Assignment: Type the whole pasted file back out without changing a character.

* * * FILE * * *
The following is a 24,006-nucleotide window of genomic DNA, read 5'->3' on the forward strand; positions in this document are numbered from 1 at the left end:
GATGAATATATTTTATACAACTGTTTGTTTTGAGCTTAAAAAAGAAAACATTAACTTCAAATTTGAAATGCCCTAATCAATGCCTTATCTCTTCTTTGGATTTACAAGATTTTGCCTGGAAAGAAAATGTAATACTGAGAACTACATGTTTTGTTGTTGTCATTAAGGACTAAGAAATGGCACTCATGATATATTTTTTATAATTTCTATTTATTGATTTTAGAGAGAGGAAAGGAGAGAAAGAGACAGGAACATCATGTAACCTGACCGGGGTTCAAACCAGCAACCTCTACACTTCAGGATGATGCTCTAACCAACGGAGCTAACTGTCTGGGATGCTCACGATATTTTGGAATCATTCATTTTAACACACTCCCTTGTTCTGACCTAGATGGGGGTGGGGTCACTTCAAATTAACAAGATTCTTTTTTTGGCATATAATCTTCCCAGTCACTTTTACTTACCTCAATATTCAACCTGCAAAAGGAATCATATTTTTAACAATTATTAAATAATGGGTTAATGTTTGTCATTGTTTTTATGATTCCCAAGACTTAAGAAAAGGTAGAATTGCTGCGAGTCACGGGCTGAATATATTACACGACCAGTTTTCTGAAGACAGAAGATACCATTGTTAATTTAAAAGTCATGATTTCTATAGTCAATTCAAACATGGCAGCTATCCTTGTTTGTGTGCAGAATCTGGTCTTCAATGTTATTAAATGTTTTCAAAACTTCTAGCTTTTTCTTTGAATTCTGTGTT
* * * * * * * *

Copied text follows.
The following is a 24,006-nucleotide window of genomic DNA, read 5'->3' on the forward strand; positions in this document are numbered from 1 at the left end:
GATGAATATATTTTATACAACTGTTTGTTTTGAGCTTAAAAAAGAAAACATTAACTTCAAATTTGAAATGCCCTAATCAATGCCTTATCTCTTCTTTGGATTTACAAGATTTTGCCTGGAAAGAAAATGTAATACTGAGAACTACATGTTTTGTTGTTGTCATTAAGGACTAAGAAATGGCACTCATGATATATTTTTTATAATTTCTATTTATTGATTTTAGAGAGAGGAAAGGAGAGAAAGAGACAGGAACATCATGTAACCTGACCGGGGTTCAAACCAGCAACCTCTACACTTCAGGATGATGCTCTAACCAACGGAGCTAACTGTCTGGGATGCTCACGATATTTTGGAATCATTCATTTTAACACACTCCCTTGTTCTGACCTAGATGGGGGTGGGGTCACTTCAAATTAACAAGATTCTTTTTTTGGCATATAATCTTCCCAGTCACTTTTACTTACCTCAATATTCAACCTGCAAAAGGAATCATATTTTTAACAATTATTAAATAATGGGTTAATGTTTGTCATTGTTTTTATGATTCCCAAGACTTAAGAAAAGGTAGAATTGCTGCGAGTCACGGGCTGAATATATTACACGACCAGTTTTCTGAAGACAGAAGATACCATTGTTAATTTAAAAGTCATGATTTCTATAGTCAATTCAAACATGGCAGCTATCCTTGTTTGTGTGCAGAATCTGGTCTTCAATGTTATTAAATGTTTTCAAAACTTCTAGCTTTTTCTTTGAATTCTGTGTT